If Obama Loses, Who Gets Blamed?
His loss would be disastrous for the media and political establishment.
CLEVELAND—If Barack Obama wins the election, it will be historic. And if he loses, it will be pretty historic, too: It would mark the biggest collective error in the history of the media and political establishment.
An Obama loss would mean the majority of pundits, reporters, and analysts were wrong. Pollsters would have to find a new line of work, since Obama has been ahead in all 159 polls taken in the last six weeks. The massive crowds that have regularly turned out to see Obama would turn out to have meant nothing. This collective failure of elites would provide such a blast of schadenfreude that Republicans like Rush Limbaugh would be struck speechless (another historic first).
This situation lends a feeling of unreality to the proceedings as we begin to measure the time until Election Day in hours. It is the elephant on the campaign plane. No one is letting on. Journalists aren't supposed to. Plus, we've been wrong so often, and politics can be so unpredictable, it would be dumb to say that Obama is going to win big.
John McCain is still running hard, and Obama isn't doing any premature celebrating. Members of his staff are on a hair-trigger for any stories that might suggest he or they are displaying overconfidence. Aides said Obama was reacting to the apparent good news with trademark equilibrium though they did say he was happy to be at the end of his journey. "He's exhilarated," said David Axelrod. "He smells the finish line."
Despite Obama's even keel, there are a few small signs that suggest Obama is feeling good. He's flashing that magazine-cover smile, the one that takes over his face, a little more often. On the stump, where he's given nearly the exact same speech for a week, he's started to show some of the looseness of his earlier campaign. "Don't be hoodwinked," he said of McCain's claims, a standard line, to which he added a less regular filigree: "Don't be bamboozled, don't fall for the okey-doke."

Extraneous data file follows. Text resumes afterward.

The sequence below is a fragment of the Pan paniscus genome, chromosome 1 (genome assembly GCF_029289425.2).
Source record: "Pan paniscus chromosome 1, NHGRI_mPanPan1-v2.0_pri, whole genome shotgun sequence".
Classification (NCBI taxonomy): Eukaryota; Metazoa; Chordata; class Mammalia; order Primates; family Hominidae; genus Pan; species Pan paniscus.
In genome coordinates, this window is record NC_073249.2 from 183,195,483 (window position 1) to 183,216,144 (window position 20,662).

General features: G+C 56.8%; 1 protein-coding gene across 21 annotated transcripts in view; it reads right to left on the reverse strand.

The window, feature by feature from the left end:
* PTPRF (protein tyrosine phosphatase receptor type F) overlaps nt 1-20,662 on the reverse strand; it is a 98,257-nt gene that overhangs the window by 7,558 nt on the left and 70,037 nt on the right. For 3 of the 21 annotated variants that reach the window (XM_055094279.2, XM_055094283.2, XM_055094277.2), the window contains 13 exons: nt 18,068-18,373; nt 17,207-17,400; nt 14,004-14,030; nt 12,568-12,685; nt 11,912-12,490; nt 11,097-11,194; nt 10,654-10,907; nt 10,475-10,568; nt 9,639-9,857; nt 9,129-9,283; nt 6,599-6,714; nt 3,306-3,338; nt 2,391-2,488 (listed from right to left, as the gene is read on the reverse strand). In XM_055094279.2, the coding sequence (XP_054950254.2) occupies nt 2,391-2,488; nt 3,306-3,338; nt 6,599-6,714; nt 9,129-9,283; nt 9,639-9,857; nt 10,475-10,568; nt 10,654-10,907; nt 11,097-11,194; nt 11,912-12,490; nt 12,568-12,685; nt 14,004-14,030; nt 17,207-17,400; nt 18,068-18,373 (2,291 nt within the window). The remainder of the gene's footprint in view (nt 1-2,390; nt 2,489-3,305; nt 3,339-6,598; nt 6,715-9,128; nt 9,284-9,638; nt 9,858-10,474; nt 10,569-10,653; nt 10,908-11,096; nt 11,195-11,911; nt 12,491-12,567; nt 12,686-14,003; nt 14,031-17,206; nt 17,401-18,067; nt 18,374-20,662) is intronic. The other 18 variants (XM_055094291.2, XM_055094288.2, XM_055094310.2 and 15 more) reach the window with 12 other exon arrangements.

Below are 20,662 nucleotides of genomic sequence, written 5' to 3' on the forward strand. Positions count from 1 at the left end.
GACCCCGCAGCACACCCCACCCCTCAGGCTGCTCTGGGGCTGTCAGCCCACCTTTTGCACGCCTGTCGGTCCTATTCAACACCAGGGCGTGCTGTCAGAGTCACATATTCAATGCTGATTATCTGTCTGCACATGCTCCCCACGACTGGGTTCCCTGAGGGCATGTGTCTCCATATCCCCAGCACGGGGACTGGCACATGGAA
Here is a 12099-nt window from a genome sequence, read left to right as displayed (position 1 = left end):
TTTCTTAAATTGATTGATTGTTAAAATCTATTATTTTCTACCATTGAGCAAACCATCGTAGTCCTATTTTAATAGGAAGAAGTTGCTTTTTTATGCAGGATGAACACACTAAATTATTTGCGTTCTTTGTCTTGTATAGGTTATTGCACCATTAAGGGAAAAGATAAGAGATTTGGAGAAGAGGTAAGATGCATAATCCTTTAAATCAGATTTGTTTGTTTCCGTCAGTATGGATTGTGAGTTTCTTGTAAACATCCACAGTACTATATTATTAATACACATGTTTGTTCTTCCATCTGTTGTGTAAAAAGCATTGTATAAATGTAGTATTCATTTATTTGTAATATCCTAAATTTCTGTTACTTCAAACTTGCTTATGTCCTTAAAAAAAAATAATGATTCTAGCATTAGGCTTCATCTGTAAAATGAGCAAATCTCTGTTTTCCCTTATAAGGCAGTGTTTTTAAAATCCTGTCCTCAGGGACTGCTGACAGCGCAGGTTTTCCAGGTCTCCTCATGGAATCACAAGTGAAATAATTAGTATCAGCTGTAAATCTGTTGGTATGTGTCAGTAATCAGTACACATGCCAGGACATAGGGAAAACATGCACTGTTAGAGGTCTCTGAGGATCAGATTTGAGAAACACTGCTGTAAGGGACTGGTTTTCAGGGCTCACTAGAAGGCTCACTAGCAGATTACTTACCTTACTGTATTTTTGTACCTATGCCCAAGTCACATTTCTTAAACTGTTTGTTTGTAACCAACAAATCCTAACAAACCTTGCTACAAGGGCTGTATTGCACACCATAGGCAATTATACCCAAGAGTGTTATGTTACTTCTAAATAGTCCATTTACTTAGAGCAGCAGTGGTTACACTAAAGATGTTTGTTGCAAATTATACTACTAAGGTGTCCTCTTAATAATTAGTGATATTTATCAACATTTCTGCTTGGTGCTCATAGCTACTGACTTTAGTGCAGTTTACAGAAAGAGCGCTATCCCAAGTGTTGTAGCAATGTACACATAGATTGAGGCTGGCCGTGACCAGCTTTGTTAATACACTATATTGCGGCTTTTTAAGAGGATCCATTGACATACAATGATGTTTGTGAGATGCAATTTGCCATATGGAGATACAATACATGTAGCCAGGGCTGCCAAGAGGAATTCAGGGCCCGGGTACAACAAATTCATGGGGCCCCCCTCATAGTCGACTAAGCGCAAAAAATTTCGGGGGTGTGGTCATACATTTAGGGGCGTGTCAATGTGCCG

In Columbus, Ohio, Obama even gave a shout-out to McCain. Talking about the need to improve the political discourse, he said that also included the need for more humor. "John McCain was funny yesterday on Saturday Night Live," he said. "I didn't see it last night but I saw it on YouTube. That's what our politics should be about, the ability to laugh at ourselves."
Obama has had the most fun with Dick Cheney, who recently said he was "delighted" to endorse John McCain. "You've never seen Dick Cheney delighted, but he is," Obama told a crowd here, chuckling to himself. "It's kinda hard to picture, but it's true." He went on to congratulate McCain. "He had to work hard for it!" The rain started pouring in the middle of his Cheney routine, but Obama didn't miss a beat. "Did you notice that it all started when I started talking about Dick Cheney? We've been through a nation of storms but sunshine is on the way."
In Cleveland, Bruce Springsteen opened for Obama. When he was finished, the Obama family joined him, and Springsteen brought up his wife Patty Scialfa and their three kids. Suddenly it was like we were all in the vestibule of a holiday party as The One and The Boss implored their children to step forward and shake the hands.
When the rally in Cleveland concluded, Obama was drenched but lingered for a moment in front of the crowd, estimated at 80,000, and did a few tiny little dance steps to "Signed, Sealed, Delivered, I'm Yours," the Stevie Wonder song that plays after each rally the minute he stops speaking.
It's hard to guess at a candidate's inner feelings. It is particularly hard with Obama, whose emotions are as carefully constrained as a bonsai tree and who keeps the press at a chilly distance. It could be that Obama is just happy to be with his family. Since Saturday, Obama's wife, Michelle, and children, Malia and Sasha, have been with him. The girls are clearly delighted to be in his company. At most stops, Michelle introduces her husband and implores the audience to help her husband finish the quest he started in their name 21 months ago. "I would love to give credit to my husband," she said, "but this race is not about him but all of us, all of you. He's taken us 85 percent of the way. The rest is on us."